Top VSCode Extensions for Angular Developers

| By Maina Wycliffe | | | Angular

Since the release of VSCode a few years ago, it has become very popular among developers. VSCode is my favorite text editor and use it every day for almost all my projects. The only exception are projects related to Machine Learning where Notebook Style IDEs’ are more suitable.

In my previous post, I wrote about tips to improve the angular development experience. In this post, I am going to look at the VSCode extensions that are a must have for Angular Developers. So, without further ado:

Angular Language Service Extension

This one is a must for any Angular Developer. Angular language service is a way to get completions, errors, hints, and navigation inside your Angular templates. It doesn’t matter whether they are external, in an HTML file or embedded in annotations/decorators in a string.

This extension will use Angular Language Service to provide Intellisense, AOT (Ahead of Time) Compilation Diagnostic Information, Quick Information and Go to Definition. These are useful features that make your life as a developer easier.

Visit the extension page for more information.

Angular-2 Inline

I don’t use inline templates that often, but when I do, I find that lack of Intellisense makes my work that more difficult. This extension has alleviated that problem since I started using it. It provides code autocompletion, syntax highlighting and quick information for inline templates.

Visit the extension page here for more information.

IntelliSense for CSS class names in HTML

This extension does one simple Job, scan your current workspace looking for CSS Classes and then provide autocompletion for the same classes inside your angular html templates. Whether the classes are bootstrap classes or your own custom classes, this extension will find them and provide autocompletion for them under the class attribute of your html elements. It is simple, neat and works out of the box.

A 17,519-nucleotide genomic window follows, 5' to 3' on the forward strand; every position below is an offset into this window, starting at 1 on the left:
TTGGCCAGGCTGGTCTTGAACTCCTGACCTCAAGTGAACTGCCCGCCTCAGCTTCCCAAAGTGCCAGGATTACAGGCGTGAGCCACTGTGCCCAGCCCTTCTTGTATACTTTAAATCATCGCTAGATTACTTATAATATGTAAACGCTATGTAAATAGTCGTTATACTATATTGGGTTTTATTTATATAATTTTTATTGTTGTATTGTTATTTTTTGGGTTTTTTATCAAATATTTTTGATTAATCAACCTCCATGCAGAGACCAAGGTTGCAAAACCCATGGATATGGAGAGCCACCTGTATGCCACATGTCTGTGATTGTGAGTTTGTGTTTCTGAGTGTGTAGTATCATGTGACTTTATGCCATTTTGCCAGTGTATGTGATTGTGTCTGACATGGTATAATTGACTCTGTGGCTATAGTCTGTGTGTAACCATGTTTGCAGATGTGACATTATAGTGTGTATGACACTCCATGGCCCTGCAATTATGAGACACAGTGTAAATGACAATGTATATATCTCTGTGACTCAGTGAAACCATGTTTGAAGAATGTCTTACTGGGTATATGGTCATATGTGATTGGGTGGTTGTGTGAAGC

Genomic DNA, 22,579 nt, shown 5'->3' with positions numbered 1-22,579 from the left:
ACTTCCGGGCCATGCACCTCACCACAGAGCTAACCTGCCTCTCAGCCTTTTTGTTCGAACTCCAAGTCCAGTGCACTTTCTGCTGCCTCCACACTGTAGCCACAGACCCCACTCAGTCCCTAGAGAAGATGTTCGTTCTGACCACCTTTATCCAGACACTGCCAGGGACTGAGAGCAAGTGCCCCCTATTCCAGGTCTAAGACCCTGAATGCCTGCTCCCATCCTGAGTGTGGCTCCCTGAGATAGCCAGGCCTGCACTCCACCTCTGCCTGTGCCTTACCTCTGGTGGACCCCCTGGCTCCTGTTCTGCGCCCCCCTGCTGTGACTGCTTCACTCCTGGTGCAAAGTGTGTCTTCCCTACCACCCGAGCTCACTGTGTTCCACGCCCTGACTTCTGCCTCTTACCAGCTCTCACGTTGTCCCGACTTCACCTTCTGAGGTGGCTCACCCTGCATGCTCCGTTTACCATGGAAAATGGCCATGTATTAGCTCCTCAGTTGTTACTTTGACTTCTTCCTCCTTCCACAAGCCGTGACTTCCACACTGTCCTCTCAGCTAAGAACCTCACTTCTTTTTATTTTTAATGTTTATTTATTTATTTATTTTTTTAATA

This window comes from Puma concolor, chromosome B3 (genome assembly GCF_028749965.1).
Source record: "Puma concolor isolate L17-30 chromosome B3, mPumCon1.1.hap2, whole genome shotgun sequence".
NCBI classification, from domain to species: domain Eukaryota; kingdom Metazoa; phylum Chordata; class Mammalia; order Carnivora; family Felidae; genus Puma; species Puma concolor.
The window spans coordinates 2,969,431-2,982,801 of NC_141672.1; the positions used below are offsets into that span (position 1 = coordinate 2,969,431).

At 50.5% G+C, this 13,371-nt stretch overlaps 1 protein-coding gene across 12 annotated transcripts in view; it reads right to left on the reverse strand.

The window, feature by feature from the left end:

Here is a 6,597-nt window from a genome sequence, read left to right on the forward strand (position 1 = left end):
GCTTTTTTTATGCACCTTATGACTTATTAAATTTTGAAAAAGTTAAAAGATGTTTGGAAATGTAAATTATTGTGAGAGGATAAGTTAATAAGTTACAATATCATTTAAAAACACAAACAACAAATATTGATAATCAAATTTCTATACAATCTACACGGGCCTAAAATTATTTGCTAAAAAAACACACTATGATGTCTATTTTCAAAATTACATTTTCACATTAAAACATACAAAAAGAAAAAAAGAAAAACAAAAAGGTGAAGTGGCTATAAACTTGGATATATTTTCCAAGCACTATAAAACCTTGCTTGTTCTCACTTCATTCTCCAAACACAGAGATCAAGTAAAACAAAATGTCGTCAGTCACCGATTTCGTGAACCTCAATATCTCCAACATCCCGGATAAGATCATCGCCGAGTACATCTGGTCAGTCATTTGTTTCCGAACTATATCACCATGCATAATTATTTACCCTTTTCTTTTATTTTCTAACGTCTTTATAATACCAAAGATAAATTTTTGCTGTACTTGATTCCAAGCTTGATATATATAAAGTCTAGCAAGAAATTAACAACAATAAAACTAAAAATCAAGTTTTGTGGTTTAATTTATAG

You can learn more about this extension here.

Debuggers for Chrome, Firefox and Edge

These are three extensions that basically do the same thing but on different browsers. They enable you to test your Angular/JavaScript application. The neat trick is that debug information is sent directly back to visual studio code console instead of the browsers console.

On top of that, you can add break points to your Angular components, and step through the execution of your code. These are important tools to allow you to test your app compatibility with multiple browsers.

You can learn more about the extensions in the links provided below:

  1. Google Chrome (Debugger for Google Chrome)
  2. Mozilla FireFox (Debugger for Mozilla Firefox)
  3. Microsoft Edge (Debugger for Edge)

TSLint Extension (Typescript Lint)

This extension integrates TSLint into VSCode. TSLint is an extensible static analysis tool that checks TypeScript code for readability, maintainability, and functionality errors. This extension brings all this goodness to VSCode.

For more information about TSLint, visit the official github repo here. The extension also provides some important VSCode commands such as Auto-Fixing of problems highlighted by TSLint among others.